Not much is known about the mysterious pop sensation Vumani or his short musical career. Originally from KwaZulu Natal he made his way to Johannesburg in the mid 80’s to follow his dream of becoming a recording artist. He was able to make that dream come true when talent scouts from Decibel Music came across the charismatic youngster. At the time Decibel was still a small fish trying to make waves and the label believed in Vumani they had found the star they were looking for. Being a label with mostly groups signed to the catalog they needed a Front Man to push into the growing demand for Solo Artists that were dominating the airwaves and catching the hearts of youngsters. In 1896, they released two singles by Vumani, Black Mampatile and Guy Fawkes. Both singles were received well and a few more tracks were later recorded to create the full album Isiqedakoma.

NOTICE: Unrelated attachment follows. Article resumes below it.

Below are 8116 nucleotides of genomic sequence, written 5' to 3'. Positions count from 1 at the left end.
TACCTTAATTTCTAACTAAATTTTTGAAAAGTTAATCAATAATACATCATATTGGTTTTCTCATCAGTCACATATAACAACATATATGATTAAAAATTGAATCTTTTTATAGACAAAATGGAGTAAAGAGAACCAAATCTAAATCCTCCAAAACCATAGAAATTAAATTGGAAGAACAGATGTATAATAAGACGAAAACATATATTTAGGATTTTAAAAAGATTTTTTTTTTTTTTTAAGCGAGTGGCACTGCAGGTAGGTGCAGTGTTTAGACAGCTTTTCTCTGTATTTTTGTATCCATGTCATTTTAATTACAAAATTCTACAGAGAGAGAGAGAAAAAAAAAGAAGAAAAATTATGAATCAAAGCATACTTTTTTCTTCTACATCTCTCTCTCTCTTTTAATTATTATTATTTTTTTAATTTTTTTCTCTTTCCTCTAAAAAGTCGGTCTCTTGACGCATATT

EM Records again shines the spotlight on legendary Thai producer Surin Phaksiri in this second edition of his classic productions from the 1960s-80s. The first edition, released in 2019, focused on his innovative productions in the luk thung* style. This 2022 release features his stellar, glowing molam gems from the 60s-80s, drawn mainly from his golden era in the late 70s and early 80s. Surin Phaksiri is a highly esteemed figure in Thai music, rooted deeply in his native region of Isan in northeast Thailand, a producer with a deep respect for the traditional artistry of his culture, yet always moving forward, looking outward, listening ahead. The molam style of Thai music showcases the voice; indeed, the genre’s name means “expert singer”, and Thailand is blessed with an abundance of experts, singers with amazing control, grace, vitality and finesse.